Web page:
Recreating life behind bars
The use of modern AV technology has brought the prisoners and guards back to the corridors, detention blocks and cells of Faengslet Prison Museum in Horsens, Denmark.
From tussles between prisoners on the gangways, to the clanging of heavy cell doors, to the distinct smell of cannabis drifting down the cell block, the Museum has so faithfully recreated the sights, sounds and smells of prison life that visitors will feel the closure in 2006 never actually happened.
Visitors to the Museum choose an identity card at the start of their journey, this dictates which of the eight carefully chosen stories they are told. Each of the eight is either a former prisoner, guard or member of support staff, so that repeat visitors view the exhibit through different eyes each time.
The stories range from problems related to drugs to the despised weekly fish-day. There are a number of furnished cells where visitors can explore and try prison for a moment. You can inspect the cells for hidden graffiti, take in the sights and smells of the prison kitchen or even take a closer look round the prison medical bay.
“When you walk around, you meet each person eight times, telling their special history. People love it, because we have brought life back to the prison,” said Anne Bjerrekær, Prison Museum Director. “When people leave they know much more about prison life.”
Central to the multi-sensory experience are the 56 Panasonic projectors, which help create shadows through the halls and the sight of heavy set prisoners in the toilet blocks.
The majority of these are Solid Shine™ laser projectors. A total of 45 PT-RW330EJ projectors are placed throughout the prison.
Solid Shine™ projectors were chosen due to impressive brightness and contrast levels but also because of the no maintenance concept which means they will run for up to seven years without the need for filter or light source replacement.
Conventional projector lamps run at 100% of their power requirement, which means producing 100% of the brightness, regardless of the brightness of the image they are projecting. Laser diodes on the other hand are dimmable light sources. They will use 100% power only when full brightness is needed. As a result, they consume less power and last much longer.
Many are hidden within cupboards and placed vertically above doors, which is made possible by the laser light source optical engine. Laser projectors can be rotated 360 degrees for installation at any angle and emit virtually no heat, allowing various unique and smart applications.
“We wanted to create exhibits that weren’t intrusive, so that it’s not obvious to visitors where the content is coming from,” said Mads Havemann, Exhibition Designer, Kvorning Design & Communication. “To achieve this it was important that we could mount the projectors discreetly. The Panasonic Laser/LED projectors have coped with any mounting position we chose and, because they emit little heat and are virtually silent, they have helped maintain the atmosphere, even in confined spaces such as the cells.”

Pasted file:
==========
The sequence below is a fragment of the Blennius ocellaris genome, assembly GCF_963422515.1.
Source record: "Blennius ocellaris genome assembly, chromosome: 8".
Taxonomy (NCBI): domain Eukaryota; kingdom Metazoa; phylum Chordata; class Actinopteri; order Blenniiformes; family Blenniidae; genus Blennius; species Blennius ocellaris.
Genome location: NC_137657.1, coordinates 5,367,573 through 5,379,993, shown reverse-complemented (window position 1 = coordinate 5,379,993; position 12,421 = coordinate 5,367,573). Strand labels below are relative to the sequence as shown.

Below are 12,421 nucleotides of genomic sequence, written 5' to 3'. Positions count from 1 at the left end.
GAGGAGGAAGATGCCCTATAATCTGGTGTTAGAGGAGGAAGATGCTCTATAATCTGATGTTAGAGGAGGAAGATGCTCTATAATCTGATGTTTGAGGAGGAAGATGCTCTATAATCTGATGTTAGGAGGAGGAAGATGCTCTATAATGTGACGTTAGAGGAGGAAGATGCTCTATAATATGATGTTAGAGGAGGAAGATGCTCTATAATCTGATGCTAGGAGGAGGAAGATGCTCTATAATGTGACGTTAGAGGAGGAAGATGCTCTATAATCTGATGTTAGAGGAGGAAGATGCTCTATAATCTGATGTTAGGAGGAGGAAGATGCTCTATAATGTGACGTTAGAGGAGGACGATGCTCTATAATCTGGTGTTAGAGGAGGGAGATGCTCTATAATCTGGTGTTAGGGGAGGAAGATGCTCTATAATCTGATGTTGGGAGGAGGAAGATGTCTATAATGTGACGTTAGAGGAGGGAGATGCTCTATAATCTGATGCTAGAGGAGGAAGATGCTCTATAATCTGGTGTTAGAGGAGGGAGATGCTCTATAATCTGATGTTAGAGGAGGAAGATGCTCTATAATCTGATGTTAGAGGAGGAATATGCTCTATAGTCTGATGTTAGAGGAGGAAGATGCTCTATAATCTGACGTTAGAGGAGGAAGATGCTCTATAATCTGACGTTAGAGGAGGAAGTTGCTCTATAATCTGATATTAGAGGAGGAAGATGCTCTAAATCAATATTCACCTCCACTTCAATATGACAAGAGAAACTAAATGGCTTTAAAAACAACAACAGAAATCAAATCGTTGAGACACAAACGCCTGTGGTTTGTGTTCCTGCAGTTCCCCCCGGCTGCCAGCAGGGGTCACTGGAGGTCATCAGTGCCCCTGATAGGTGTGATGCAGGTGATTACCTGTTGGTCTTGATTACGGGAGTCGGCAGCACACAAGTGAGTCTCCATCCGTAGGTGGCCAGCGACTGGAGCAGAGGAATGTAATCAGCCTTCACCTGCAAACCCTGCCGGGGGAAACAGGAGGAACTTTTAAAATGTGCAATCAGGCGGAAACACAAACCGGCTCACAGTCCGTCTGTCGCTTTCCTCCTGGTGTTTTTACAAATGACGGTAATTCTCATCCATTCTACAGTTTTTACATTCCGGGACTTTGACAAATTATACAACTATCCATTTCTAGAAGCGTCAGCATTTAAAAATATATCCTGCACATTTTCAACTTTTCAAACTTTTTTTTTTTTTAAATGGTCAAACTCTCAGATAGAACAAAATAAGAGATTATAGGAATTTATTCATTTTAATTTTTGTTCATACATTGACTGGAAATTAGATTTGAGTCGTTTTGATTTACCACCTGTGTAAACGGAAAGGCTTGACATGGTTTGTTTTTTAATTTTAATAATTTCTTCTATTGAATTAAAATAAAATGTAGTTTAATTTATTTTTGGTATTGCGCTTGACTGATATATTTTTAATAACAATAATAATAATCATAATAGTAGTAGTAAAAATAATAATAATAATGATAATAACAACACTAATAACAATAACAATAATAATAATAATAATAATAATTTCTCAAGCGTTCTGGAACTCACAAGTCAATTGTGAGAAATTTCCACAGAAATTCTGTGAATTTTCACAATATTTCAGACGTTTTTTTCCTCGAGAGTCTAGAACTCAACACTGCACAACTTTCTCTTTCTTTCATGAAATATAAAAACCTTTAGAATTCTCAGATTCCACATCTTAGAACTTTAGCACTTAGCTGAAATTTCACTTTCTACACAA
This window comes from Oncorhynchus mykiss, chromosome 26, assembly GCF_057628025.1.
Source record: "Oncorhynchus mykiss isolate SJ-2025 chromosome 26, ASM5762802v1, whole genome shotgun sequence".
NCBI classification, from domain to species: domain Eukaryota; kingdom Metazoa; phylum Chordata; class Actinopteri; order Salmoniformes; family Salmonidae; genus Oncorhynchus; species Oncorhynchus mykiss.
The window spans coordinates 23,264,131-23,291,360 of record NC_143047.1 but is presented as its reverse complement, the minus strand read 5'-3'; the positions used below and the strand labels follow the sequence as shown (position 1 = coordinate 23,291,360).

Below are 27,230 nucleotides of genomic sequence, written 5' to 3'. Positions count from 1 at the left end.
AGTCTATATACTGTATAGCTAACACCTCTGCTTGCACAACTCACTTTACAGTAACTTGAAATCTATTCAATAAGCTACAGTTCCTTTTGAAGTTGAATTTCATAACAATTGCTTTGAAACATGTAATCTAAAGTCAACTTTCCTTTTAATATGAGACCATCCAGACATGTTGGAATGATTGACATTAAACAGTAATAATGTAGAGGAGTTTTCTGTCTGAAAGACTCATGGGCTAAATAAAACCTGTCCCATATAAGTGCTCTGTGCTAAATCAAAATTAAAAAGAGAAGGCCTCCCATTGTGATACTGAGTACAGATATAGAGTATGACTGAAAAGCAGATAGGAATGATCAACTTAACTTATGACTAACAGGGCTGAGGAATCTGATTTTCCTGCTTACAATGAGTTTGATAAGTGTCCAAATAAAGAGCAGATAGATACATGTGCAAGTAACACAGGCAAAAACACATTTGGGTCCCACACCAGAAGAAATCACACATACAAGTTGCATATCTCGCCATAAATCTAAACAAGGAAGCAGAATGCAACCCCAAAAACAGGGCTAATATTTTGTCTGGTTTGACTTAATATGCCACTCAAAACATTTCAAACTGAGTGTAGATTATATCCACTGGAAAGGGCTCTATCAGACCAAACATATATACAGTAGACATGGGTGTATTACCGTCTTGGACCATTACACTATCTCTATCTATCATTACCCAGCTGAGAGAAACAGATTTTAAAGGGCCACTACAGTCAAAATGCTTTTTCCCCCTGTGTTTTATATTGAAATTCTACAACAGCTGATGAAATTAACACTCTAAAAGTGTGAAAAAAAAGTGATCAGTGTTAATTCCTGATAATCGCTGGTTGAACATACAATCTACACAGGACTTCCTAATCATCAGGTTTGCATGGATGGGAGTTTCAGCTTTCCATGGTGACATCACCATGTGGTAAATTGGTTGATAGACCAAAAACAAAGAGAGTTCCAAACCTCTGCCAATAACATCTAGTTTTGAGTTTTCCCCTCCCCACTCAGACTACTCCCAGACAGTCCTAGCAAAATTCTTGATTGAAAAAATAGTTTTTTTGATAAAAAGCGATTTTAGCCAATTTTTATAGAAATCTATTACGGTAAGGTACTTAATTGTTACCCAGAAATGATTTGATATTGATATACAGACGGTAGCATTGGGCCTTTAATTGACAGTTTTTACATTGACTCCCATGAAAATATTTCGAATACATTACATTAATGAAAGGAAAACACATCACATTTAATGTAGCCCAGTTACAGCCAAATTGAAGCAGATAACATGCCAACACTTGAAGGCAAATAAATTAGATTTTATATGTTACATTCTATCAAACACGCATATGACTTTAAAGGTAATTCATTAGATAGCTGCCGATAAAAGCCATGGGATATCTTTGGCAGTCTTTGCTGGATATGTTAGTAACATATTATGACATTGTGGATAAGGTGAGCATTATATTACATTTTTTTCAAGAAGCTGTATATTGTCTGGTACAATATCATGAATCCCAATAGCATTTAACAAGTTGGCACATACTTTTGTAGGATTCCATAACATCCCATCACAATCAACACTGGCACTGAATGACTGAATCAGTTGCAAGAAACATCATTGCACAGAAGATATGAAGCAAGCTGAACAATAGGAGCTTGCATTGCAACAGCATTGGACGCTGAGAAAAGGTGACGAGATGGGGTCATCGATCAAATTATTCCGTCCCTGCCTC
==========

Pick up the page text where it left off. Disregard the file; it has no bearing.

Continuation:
The journey begins in the prison reception area. Three arresting archways with traditional bars create a frame in which eight Panasonic short throw projectors create a shadow show against the far wall. Prison guards accompany handcuffed prisoners along the corridor. It’s a simple, yet effective technique that is used throughout the museum and was filmed using former inmates and staff, giving it a genuine feel.
Inside, one of the most fascinating tales is that told by Sonny Rasmussen, a former prisoner turned museum guide, whose imposing frame is placed around the museum using life size projection. He recounts amusing stories about his time as the prison go-to-guy for contraband, regretful stories of his time in solitary confinement and emotional stories about missing his children grow up. Each is presented cleverly using the high brightness PT-RW330EJ, with the brightness and contrast creating lifelike images, even when subjected to the natural light that fills the prison.
On one occasion he recounts these tales sitting on a wooden desk within a cell block, designers have used digital mapping so that his virtual image appears perched on top of an actual desk. A similar technique is used in the shower block where his frame, somewhat menacingly, fills a tiled wall.
The exhibitions were designed by Kvorning Design & Communication and integrated by AV-Huset.
Lasse Werner, Key Account Manager at AV-Huset, said, “Of particular benefit to the museum is the fit and forget nature of the Panasonic Solid Shine™ projectors. There is no full time technical support on-site, so it’s great to be able to fit projectors that we know will last for up to seven years without the need for maintenance.”